Location: Your neighborhood!
Host your own neighborhood clipping event during Browntail Awareness Month! It’s a great way to stay in touch with your community during the winter season, and it’s an even better way to reduce BTM populations to protect you and your neighbors.
For more information:
The Maine Forest Service (MFS) Forest Health and Monitoring Division coordinates within state government, local communities, and directly with citizens to respond to this issue. Comprehensive BTM information and tools compiled by MFS, Board of Pesticides Control, Maine Center for Disease Control, the University of Maine, and other partners, including research, infestation tracking, FAQs, and educational resources for communities, municipalities, businesses, and healthcare providers, are available on the Maine Forest Service website.
For answers to Browntail Moth FAQs:
- Call 211 or 1.877.463.6207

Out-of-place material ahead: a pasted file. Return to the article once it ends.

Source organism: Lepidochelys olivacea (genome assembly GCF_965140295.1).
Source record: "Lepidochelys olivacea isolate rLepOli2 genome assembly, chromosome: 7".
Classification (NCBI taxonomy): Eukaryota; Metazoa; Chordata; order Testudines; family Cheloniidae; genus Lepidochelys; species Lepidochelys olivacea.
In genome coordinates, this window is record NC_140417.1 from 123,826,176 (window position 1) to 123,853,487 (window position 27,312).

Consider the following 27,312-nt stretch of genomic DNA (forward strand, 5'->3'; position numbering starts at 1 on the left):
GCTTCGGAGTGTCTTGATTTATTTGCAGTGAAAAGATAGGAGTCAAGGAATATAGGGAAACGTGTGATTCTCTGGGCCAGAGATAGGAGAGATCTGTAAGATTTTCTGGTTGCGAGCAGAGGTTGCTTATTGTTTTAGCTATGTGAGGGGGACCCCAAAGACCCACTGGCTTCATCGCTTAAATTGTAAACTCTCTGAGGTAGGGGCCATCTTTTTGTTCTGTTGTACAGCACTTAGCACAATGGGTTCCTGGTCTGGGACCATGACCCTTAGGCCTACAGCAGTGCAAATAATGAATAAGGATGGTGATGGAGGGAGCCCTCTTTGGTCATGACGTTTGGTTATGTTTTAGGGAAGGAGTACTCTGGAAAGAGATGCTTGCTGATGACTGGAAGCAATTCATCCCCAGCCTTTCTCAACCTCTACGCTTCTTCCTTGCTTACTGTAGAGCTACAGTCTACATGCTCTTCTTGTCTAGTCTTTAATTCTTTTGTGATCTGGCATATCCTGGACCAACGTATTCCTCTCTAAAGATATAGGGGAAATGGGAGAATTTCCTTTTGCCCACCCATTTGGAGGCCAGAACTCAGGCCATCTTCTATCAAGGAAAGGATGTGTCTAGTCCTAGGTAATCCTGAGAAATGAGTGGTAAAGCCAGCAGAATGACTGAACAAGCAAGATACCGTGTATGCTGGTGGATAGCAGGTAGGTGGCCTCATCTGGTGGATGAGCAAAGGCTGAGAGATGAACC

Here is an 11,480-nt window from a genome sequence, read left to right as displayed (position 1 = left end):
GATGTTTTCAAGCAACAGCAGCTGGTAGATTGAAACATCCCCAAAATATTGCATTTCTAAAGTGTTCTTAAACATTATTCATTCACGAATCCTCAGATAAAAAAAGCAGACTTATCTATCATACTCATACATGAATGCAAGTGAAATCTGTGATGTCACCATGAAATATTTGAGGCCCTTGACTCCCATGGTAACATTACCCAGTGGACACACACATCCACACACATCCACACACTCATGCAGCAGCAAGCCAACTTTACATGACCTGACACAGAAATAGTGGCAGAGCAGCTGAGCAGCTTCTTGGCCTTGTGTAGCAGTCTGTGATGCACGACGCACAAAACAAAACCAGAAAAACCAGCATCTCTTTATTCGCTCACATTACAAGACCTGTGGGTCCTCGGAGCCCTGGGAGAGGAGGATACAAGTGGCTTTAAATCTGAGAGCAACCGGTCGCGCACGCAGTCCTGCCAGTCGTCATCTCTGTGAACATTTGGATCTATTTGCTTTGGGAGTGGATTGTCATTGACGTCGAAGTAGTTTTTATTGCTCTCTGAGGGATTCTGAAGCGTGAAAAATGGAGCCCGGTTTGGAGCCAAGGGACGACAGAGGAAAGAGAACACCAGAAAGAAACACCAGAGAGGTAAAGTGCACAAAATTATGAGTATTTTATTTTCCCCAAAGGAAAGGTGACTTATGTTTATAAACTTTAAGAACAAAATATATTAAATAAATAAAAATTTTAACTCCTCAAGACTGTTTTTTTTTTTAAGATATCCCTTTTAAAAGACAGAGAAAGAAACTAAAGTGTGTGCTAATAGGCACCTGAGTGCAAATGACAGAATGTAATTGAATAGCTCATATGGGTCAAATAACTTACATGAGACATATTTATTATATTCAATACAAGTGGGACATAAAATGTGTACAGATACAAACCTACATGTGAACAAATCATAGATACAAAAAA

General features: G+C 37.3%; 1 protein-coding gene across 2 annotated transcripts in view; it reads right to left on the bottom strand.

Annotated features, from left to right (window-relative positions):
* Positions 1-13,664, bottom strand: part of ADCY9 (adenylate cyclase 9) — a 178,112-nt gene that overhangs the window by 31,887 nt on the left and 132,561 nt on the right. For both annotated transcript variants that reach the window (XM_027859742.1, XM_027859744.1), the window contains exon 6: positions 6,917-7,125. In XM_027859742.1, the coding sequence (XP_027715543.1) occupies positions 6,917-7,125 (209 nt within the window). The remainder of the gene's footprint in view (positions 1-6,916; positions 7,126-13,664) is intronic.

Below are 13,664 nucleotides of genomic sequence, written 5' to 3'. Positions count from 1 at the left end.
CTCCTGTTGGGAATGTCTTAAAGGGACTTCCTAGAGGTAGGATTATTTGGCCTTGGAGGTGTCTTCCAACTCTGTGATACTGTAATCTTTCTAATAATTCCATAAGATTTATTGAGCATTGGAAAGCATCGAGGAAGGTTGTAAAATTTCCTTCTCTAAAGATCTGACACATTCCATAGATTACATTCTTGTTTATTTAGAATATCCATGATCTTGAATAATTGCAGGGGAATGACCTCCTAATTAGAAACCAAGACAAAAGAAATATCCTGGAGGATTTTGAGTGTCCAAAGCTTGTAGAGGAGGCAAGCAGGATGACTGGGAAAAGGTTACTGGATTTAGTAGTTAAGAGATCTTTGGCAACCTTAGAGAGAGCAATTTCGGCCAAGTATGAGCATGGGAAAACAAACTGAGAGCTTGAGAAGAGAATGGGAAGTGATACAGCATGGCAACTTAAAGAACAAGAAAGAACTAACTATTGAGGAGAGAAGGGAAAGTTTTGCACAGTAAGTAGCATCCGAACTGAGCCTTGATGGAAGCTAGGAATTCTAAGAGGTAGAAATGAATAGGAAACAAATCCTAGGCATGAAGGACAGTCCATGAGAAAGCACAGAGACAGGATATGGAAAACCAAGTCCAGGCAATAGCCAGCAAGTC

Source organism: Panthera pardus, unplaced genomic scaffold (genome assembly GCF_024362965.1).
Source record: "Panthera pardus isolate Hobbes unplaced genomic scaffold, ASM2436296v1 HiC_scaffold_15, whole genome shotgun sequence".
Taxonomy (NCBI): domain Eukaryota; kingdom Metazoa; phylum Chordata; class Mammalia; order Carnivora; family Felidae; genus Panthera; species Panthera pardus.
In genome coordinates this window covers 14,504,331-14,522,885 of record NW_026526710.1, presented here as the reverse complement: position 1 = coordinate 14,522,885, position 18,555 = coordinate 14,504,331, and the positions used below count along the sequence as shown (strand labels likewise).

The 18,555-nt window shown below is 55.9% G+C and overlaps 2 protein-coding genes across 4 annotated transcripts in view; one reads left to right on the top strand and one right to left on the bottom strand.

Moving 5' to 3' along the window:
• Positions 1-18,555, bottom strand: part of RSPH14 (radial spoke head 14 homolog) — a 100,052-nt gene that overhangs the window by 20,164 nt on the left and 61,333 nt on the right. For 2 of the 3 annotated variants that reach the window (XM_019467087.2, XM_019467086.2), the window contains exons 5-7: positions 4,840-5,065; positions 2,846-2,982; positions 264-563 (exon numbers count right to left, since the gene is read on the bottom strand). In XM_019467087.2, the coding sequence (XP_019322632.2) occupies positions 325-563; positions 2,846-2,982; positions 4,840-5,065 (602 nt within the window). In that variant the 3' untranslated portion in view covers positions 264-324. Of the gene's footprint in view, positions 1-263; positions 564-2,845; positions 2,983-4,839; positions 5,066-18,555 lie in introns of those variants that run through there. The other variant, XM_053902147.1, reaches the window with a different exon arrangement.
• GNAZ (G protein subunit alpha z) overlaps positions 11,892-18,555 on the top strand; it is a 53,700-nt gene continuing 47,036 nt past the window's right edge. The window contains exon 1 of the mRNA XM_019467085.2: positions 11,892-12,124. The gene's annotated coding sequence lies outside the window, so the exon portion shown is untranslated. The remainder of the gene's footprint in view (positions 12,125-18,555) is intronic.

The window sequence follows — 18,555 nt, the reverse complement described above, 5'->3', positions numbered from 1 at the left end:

- Text your ZIP code to 898-211
- Visit the FAQ page on the Maine Forest Service website
Permission was granted from Maine DACF for this article and images.
Kale and White Bean Soup
This savory soup comes from our colleagues at the Expanded Food and Nutrition Program.
Kale and White Bean Soup
Serving Size: 1 cup
Before you start, clean your cooking area, wash your hands, and wash any fresh fruits and vegetables being used.
- 6–8 kale leaves (about 3–4 cups), chopped
- 1 can (14.5 ounces) white beans, drained and rinsed
- 1 tablespoon oil – vegetable, canola, or olive
- 1 tablespoon garlic, minced
- 1 cup onion, chopped
- 4 cups low-sodium vegetable or chicken broth
- Wash and chop kale and onion into small pieces (no larger than ½ inch square.)
- Drain and rinse white beans. Set aside.
- Heat oil in a soup pot.
- Add minced garlic and chopped onions, and sauté until translucent.
- Add kale to onions and sauté for 3–5 minutes, or until kale is bright green.
- Add chicken broth and rinsed and drained white beans, and bring to a boil.
- Simmer for 10–15 minutes.
Make more hearty by adding leftover cooked chopped chicken, turkey, or sweet sausage.
For more information visit EFNEP, All videos include recipes and instructional PDFs.
Ask the Expert!
Q. I live in Belgrade. I’m trying to figure out what frost dates to use but every search seems to give me a different answer. It seems to be anywhere from April 27-May 27 for Spring and September 17-October 9 for Fall. Can you please recommend a date to use?